Many women tell me that the worst part of being diagnosed with breast cancer is hearing that you need chemotherapy. The disease itself is bad enough, but having to deal with the side effects of chemo—hair loss, nausea, fatigue and months of trips back and forth to the hospital—just intensify their fears. However, there is a relatively new test that can be performed at the time of biopsy and diagnosis that can provide valuable information in tailoring a woman’s treatment plan. In some cases, in fact, it can shift the recommendation away from the chemotherapy.
The Oncotype DX Breast Cancer test is a diagnostic tool created to help patients who have been diagnosed with early stage, estrogen positive, HER2 negative ( another marker) breast cancer. The test provides important details about a patient’s specific tumor(s) which enables doctors to determine the likelihood of cancer recurrence as well as the probability that chemo would be a necessary component of treatment.
How Does the Test Work?
Traditionally, doctors have used standard measurements of tumors (such as size and whether or not the cancer has spread to the lymph nodes) to estimate whether the cancer will return. The Oncotype DX test measures a group of 21 breast cancer genes to see how active they are, and results are reported as a number between 0 and 100–referred to as the Recurrence Score®. This score provides the following information:
- A lower score means that the cancer has a lower chance of recurring, and therefore that the patient will receive minimal benefit from adding chemotherapy to the treatment plan.
- A higher score means there is a higher probability that the cancer will recur, and that the patient will receive significant benefit from chemo.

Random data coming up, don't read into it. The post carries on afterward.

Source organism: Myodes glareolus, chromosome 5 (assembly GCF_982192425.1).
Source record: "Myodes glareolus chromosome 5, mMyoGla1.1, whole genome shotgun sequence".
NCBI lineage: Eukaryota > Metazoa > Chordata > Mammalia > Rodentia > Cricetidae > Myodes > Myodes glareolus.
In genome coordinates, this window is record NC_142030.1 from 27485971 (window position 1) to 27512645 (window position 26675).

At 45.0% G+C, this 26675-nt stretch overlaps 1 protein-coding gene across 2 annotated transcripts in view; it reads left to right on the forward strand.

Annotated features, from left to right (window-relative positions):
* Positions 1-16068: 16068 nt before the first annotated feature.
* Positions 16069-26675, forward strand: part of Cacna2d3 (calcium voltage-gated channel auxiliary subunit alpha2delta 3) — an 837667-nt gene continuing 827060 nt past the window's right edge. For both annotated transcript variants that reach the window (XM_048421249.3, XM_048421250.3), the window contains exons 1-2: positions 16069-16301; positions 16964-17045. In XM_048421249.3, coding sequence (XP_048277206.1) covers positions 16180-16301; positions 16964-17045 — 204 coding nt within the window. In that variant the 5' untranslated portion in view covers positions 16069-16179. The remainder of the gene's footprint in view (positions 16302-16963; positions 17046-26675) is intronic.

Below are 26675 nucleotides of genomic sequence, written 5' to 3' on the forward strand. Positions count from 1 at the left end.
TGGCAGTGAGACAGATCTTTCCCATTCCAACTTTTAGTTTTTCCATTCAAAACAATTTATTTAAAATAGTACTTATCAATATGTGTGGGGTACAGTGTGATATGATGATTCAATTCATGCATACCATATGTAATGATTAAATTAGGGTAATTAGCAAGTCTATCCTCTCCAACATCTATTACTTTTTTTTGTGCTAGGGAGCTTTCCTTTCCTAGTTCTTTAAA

Does the Test Actually Work?
A study recently published in the NEJM used data from over 10,000 women who had undergone the Oncotype DX test. The study looked at a group who had low Recurrence Scores (between 0 and 10) who did NOT undergo chemotherapy as part of their treatment (instead, they received only hormonal therapy). The study showed that after a period of 5 years, 99% of these women were free of breast cancer recurrence. Thus, the test demonstrated accuracy in identifying those women who would have possibly been over-treated—that is, given chemo when they didn’t need it.
A second study, published in June of this year, demonstrated that when the Oncotype DX test was performed, nearly 30% of patients had a change in their treatment regimen such that hormonal (endocrine) therapy was the primary component—rather than a combination of chemotherapy and endocrine therapy. To date, the Oncotype DX test has been ordered by over 10,000 doctors for over 230,000 patients.
Will My Insurance Cover the Test?
In many cases, yes. If your doctor has ordered this test, contact your insurance company to ensure that it is covered. If not, there is a program called the Genomic Access Program (GAP) which was created by the company who developed the test (Genomic Health, Inc.) which can help make the testing available to you.
As physicians we take an oath to “do no harm.” In cases where traditional diagnostic standards would have justified chemotherapy, we might have been over-treating the patient and possibly “doing harm.” With the advent of the Oncotype DX test, we have the information we need to confidently recommend hormonal therapy in certain cases and allow patients to bypass the unpleasant side effects that chemo causes. In doing what’s best for the patient, sometimes less is more.